(c)      Bearded like the pard

  1. Metaphor

(a)      bubble reputation

  1. Alliteration

(a)      a world too wide

(b)      For his shrunk shank

 

 

Questions & Answers

 

Q.1    In what sense are men and women merely players on the stage of   life?

Ans.   Men and women on earth are merely players in the drama of life. At birth, they enter the stage and on their death, they leave it. They play seven roles on the stage depending upon their age. Man passes through seven stages in his life. Each age has certain special characteristics that man follows. Thus, he plays the part assigned to him.

 

Q.2    What is the theme of The Seven Ages by William Shakespeare?

Ans.   The poem deals with the theme of growing up and growing old. The poet talks a lot about the changes that a body and mind go through as a man grows old. He talks about changing priorities, from the child being concerned about lessons and then love and finally money and security. At another level, the poem talks about the inevitability of change. Man constantly changes and death is inevitable- Shakespeare mentions “mere oblivion” in the ending lines, giving some sort of finality to his ideas, showing that one can live his life, but everyone has to die.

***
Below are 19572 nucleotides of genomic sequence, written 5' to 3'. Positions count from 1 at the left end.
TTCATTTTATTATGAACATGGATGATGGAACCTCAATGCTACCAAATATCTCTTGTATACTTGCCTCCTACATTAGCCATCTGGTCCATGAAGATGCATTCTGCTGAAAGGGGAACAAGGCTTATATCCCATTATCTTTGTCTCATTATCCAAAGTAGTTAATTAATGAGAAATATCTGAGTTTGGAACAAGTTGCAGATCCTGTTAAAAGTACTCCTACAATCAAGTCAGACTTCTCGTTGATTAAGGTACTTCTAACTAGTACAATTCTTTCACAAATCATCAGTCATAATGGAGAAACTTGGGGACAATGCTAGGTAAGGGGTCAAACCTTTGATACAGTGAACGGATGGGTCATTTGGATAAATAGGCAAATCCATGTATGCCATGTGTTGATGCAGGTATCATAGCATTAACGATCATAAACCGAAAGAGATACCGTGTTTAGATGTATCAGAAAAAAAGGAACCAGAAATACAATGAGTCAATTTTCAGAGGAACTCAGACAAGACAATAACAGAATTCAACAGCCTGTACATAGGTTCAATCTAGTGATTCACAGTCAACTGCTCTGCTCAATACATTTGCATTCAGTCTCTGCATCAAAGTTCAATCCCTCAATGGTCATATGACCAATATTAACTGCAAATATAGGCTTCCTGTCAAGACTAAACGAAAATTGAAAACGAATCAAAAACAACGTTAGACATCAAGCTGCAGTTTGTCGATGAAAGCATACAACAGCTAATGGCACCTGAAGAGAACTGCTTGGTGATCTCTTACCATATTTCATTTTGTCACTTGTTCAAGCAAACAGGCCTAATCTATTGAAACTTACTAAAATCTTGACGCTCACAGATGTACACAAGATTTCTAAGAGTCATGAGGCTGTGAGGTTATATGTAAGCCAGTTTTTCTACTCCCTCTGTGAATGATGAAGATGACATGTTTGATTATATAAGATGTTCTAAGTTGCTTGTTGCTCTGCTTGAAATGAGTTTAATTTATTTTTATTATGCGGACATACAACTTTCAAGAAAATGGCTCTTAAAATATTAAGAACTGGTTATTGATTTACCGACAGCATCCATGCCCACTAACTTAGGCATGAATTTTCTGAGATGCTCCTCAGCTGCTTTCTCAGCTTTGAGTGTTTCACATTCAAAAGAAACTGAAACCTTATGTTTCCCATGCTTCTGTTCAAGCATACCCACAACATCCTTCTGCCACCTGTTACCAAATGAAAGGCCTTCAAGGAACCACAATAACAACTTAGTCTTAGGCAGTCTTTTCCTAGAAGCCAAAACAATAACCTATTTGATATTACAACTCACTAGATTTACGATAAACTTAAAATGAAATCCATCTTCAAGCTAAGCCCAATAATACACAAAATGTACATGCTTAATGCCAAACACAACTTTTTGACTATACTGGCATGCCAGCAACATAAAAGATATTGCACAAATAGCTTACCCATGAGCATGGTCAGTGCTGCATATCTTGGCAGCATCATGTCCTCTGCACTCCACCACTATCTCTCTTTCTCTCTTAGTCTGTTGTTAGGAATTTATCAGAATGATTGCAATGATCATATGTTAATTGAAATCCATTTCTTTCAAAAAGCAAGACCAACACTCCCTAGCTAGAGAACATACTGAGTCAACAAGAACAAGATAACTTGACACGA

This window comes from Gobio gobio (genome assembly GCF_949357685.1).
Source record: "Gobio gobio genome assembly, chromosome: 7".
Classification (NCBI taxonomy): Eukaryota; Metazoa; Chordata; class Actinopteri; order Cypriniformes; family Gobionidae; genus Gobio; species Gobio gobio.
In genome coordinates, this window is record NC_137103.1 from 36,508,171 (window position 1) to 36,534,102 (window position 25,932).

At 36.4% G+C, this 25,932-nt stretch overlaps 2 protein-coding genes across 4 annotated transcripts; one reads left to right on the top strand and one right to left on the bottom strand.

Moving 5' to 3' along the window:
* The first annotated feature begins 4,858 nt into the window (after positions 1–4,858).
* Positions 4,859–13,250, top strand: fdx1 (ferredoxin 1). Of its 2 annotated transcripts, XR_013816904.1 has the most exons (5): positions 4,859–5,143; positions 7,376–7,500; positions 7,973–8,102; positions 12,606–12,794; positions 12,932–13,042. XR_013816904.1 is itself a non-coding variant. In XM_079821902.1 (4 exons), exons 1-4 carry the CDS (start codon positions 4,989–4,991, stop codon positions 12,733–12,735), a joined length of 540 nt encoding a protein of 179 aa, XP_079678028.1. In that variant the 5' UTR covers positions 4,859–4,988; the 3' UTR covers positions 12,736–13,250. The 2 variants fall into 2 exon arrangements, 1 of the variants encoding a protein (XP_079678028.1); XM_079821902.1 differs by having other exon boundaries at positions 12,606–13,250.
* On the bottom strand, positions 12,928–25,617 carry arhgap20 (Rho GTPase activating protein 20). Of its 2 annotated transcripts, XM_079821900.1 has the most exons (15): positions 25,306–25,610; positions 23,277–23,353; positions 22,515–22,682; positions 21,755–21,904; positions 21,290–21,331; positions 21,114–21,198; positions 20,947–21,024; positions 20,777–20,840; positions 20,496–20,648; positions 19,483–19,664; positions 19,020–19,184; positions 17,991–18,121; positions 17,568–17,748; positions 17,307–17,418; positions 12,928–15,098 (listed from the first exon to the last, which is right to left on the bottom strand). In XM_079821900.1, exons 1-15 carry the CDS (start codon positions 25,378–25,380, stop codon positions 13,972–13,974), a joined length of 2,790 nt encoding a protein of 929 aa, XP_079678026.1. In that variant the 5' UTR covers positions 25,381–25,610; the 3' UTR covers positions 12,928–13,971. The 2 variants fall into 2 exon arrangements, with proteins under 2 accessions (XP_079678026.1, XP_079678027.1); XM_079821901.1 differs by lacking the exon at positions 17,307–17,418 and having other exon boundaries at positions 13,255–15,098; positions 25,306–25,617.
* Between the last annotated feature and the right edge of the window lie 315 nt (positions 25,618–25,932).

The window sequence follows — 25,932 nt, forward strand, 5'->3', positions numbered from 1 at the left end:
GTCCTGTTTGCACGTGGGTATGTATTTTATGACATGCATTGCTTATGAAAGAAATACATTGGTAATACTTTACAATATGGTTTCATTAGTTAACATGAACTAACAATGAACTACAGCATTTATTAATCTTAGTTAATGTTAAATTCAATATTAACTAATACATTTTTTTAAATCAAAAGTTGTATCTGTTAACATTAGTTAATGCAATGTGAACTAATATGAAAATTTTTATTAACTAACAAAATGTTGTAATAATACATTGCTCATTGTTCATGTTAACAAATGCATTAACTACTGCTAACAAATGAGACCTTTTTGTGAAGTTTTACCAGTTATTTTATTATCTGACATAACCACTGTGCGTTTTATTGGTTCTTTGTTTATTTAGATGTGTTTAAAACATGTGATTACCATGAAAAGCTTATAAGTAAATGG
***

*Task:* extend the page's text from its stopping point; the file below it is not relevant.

Q.3    Bring out the analogy (comparison) between the world and the stage.

Ans.   Men and women on earth are merely players in the drama of life. Just as there are various ‘acts’ or parts in the play, life has various stages, too. The entrance in a ‘role’ is comparable to birth and exit is similar to death. At every stage, like the acts of a play, man’s character changes. Thus the comparison between life and drama, between the world and stage is total and absolute.

 

Q.4    Explain : “Made to his mistress’ eyebrow”.

Ans.   The expression refers to the song composed by the lover, in praise of his beloved’s eyebrow. To a love-lorn lover, even as insignificant a thing as the eyebrow of his beloved is a worthy subject for writing a song in her praise.

 

Q.5    Explain

“Seeking the bubble reputation

          Even in the cannon’s mouth”.

Or

Describe the fourth stage briefly as described by Shakespeare in the        poem The Seven Ages.